The Bank of International Settlements has just released its latest international banking statistics, which run until the end of June 2015, and they make for some pretty horrible reading.
Cross-border lending fell by $US910 billion (£589 billion), an enormous slump, and the largest since the fourth quarter of 2008, the worst bit of the global financial crisis.
BIS is often referred to as the central bank of central banks, collating information on financial flows around the world and trying to make sense of what’s happening on a global scale. According to today’s data, cross-bank lending retreated at the fastest pace in more than six years.
The period between Q1 2014 and Q1 2015 was the strongest run since the crash, with a (very small) contraction recorded in only one quarter, and decent growth in the others.
Then it fell off a cliff:
There’s a precise definition of cross-border lending from BIS, which the crucial definition being “when the ultimate obligor or guarantor resides in a country that is different from the residency of the reporting institution.”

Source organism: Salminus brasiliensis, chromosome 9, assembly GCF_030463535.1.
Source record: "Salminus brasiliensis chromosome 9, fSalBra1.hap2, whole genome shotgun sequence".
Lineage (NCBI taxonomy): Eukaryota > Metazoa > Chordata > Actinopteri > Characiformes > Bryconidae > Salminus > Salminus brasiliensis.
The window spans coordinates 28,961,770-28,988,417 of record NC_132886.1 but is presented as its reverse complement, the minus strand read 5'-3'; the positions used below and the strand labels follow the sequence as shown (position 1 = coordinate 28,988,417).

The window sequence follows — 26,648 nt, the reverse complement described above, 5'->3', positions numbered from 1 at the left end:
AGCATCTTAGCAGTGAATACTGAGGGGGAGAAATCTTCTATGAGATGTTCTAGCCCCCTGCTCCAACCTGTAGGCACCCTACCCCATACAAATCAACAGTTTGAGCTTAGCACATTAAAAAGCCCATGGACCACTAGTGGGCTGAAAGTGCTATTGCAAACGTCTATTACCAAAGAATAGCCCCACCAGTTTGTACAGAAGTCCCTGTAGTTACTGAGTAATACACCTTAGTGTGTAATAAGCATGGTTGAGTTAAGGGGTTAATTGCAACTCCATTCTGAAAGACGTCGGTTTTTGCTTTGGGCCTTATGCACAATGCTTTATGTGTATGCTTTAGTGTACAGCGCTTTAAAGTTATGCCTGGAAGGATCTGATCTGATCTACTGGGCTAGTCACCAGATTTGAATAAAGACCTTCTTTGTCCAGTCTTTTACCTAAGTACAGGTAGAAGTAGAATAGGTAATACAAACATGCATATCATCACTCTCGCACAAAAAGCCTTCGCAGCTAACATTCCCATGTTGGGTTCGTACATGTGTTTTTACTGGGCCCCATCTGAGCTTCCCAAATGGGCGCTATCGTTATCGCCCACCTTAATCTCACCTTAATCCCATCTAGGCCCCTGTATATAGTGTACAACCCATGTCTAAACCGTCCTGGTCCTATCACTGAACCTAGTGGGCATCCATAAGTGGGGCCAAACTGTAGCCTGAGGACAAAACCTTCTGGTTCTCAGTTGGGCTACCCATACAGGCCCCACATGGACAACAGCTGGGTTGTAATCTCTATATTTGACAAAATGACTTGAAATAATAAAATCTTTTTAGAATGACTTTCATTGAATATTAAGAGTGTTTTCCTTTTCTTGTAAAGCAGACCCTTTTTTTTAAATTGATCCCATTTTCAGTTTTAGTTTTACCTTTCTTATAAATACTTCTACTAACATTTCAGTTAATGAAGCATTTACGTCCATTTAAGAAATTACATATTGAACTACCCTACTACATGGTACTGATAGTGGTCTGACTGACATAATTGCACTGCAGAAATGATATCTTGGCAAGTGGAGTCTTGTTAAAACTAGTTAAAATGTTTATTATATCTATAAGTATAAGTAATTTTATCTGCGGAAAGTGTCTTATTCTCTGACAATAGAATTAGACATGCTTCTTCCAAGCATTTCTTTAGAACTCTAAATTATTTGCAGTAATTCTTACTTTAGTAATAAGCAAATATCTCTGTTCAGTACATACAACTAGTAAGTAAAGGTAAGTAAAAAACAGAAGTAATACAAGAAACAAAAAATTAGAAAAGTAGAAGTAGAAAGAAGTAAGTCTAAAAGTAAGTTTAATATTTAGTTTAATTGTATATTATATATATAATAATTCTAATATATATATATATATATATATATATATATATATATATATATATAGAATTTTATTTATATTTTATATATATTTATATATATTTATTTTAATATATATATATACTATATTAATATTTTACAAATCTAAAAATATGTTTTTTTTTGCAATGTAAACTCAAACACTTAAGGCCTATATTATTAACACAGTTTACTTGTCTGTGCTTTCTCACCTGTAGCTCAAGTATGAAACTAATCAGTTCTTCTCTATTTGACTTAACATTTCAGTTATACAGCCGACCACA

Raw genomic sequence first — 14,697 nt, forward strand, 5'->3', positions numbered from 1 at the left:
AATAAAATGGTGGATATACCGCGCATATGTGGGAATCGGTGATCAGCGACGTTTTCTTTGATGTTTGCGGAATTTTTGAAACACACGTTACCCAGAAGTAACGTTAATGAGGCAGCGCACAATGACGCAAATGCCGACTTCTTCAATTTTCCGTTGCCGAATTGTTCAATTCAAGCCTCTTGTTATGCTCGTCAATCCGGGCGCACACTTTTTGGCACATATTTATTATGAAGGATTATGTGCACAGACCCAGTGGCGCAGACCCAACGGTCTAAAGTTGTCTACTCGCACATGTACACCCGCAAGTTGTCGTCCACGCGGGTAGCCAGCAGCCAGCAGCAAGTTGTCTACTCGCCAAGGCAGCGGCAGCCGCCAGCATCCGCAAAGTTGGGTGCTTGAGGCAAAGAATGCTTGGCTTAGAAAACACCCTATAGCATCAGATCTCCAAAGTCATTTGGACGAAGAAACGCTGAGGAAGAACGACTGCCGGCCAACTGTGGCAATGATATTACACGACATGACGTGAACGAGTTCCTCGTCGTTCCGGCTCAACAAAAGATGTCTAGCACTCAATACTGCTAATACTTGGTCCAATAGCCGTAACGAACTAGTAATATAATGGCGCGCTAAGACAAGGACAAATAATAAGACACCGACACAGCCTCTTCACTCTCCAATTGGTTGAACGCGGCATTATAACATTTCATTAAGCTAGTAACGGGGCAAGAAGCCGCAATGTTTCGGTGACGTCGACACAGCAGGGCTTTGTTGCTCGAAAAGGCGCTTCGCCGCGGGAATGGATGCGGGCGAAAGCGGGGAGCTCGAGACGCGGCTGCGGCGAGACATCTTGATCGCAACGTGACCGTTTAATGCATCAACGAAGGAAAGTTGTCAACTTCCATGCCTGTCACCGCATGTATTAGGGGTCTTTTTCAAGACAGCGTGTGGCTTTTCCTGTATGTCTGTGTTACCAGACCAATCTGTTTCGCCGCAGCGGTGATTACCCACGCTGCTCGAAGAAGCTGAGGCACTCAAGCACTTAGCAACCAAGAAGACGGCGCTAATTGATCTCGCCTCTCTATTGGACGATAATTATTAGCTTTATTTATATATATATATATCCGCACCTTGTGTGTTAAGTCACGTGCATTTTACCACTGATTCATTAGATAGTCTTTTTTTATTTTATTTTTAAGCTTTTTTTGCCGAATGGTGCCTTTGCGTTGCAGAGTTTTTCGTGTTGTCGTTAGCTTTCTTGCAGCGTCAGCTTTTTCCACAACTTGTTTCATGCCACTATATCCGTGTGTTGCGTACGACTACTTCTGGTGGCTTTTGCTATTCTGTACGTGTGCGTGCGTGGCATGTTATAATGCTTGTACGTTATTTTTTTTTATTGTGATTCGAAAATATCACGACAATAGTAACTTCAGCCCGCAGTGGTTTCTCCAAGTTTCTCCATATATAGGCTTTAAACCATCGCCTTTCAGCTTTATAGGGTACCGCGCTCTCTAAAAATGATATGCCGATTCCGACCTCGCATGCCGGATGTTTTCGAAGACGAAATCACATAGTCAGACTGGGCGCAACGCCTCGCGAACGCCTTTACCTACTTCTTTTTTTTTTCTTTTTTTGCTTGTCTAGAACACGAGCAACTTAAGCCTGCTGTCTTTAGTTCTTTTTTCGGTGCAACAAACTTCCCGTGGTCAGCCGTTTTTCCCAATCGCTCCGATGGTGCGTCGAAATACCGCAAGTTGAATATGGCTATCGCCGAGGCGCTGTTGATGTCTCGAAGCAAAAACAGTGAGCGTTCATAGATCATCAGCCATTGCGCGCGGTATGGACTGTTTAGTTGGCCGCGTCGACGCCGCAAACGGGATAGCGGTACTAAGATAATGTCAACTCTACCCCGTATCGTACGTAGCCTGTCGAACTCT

During the worst quarter of the financial crisis, Q4 2008, cross-border lending shrank more than twice as quickly, plunging by more than $US2 trillion, and making Q2 2015’s decline look decidedly less dramatic:
The longer timeframe also offers some perspective on the post-crisis period generally, showing how small the increases in cross-border lending have been, when it’s increased at all.
That’s in stark contrast to the years leading up to the crisis, when lending across borders exploded: 10 of the 16 quarters from 2004 to the end of 2007 saw stronger growth than any single quarter since.
Taking a look even further back, to 1978, three more things become clear — firstly, cross-border lending has exploded in size over the last 40 years.
Secondly, the figures show just how strange the period since the crisis is, interrupting decades of growth (with some interruptions in the early 1990s). And finally, it shows that Q2 2015 was the worst quarter ever, other than Q4 2008.
Take a look:
That doesn’t say anything positive about what’s going on in the global economy at the moment.